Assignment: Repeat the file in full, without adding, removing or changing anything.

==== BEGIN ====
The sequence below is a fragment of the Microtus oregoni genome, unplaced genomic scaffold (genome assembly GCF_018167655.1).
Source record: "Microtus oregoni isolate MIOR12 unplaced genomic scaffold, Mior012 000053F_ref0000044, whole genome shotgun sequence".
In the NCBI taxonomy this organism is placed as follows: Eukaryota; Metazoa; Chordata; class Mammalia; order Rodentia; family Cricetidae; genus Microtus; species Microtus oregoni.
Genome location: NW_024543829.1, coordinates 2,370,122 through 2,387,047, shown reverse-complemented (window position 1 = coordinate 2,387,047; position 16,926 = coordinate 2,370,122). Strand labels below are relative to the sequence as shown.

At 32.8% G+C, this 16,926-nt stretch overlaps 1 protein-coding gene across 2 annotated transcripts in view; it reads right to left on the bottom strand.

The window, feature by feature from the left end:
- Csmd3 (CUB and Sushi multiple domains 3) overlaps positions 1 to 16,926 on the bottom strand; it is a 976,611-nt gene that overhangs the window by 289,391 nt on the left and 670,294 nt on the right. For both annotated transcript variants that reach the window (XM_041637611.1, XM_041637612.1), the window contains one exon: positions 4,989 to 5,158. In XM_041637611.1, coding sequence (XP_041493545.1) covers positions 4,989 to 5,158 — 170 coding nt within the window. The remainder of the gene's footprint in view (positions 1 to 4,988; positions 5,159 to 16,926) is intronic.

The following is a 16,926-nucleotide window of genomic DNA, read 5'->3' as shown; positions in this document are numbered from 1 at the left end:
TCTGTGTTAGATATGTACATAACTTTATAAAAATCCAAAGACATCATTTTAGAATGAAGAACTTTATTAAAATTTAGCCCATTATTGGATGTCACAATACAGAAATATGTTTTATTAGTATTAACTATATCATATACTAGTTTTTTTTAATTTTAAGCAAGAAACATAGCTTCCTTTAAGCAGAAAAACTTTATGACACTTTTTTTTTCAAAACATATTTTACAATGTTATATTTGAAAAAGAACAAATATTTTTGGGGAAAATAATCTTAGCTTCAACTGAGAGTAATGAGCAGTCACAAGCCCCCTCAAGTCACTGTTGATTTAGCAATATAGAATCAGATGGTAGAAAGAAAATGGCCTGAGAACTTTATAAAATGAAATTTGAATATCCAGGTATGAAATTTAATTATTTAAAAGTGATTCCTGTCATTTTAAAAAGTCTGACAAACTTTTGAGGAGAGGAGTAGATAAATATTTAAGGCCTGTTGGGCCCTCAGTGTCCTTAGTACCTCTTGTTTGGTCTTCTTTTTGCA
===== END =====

The sequence below is a fragment of the Microtus oregoni genome, unplaced genomic scaffold (genome assembly GCF_018167655.1).
Source record: "Microtus oregoni isolate MIOR12 unplaced genomic scaffold, Mior012 000053F_ref0000044, whole genome shotgun sequence".
In the NCBI taxonomy this organism is placed as follows: Eukaryota; Metazoa; Chordata; class Mammalia; order Rodentia; family Cricetidae; genus Microtus; species Microtus oregoni.
Genome location: NW_024543829.1, coordinates 2,370,122 through 2,387,047, shown reverse-complemented (window position 1 = coordinate 2,387,047; position 16,926 = coordinate 2,370,122). Strand labels below are relative to the sequence as shown.

At 32.8% G+C, this 16,926-nt stretch overlaps 1 protein-coding gene across 2 annotated transcripts in view; it reads right to left on the bottom strand.

The window, feature by feature from the left end:
- Csmd3 (CUB and Sushi multiple domains 3) overlaps positions 1 to 16,926 on the bottom strand; it is a 976,611-nt gene that overhangs the window by 289,391 nt on the left and 670,294 nt on the right. For both annotated transcript variants that reach the window (XM_041637611.1, XM_041637612.1), the window contains one exon: positions 4,989 to 5,158. In XM_041637611.1, coding sequence (XP_041493545.1) covers positions 4,989 to 5,158 — 170 coding nt within the window. The remainder of the gene's footprint in view (positions 1 to 4,988; positions 5,159 to 16,926) is intronic.

The following is a 16,926-nucleotide window of genomic DNA, read 5'->3' as shown; positions in this document are numbered from 1 at the left end:
TCTGTGTTAGATATGTACATAACTTTATAAAAATCCAAAGACATCATTTTAGAATGAAGAACTTTATTAAAATTTAGCCCATTATTGGATGTCACAATACAGAAATATGTTTTATTAGTATTAACTATATCATATACTAGTTTTTTTTAATTTTAAGCAAGAAACATAGCTTCCTTTAAGCAGAAAAACTTTATGACACTTTTTTTTTCAAAACATATTTTACAATGTTATATTTGAAAAAGAACAAATATTTTTGGGGAAAATAATCTTAGCTTCAACTGAGAGTAATGAGCAGTCACAAGCCCCCTCAAGTCACTGTTGATTTAGCAATATAGAATCAGATGGTAGAAAGAAAATGGCCTGAGAACTTTATAAAATGAAATTTGAATATCCAGGTATGAAATTTAATTATTTAAAAGTGATTCCTGTCATTTTAAAAAGTCTGACAAACTTTTGAGGAGAGGAGTAGATAAATATTTAAGGCCTGTTGGGCCCTCAGTGTCCTTAGTACCTCTTGTTTGGTCTTCTTTTTGCA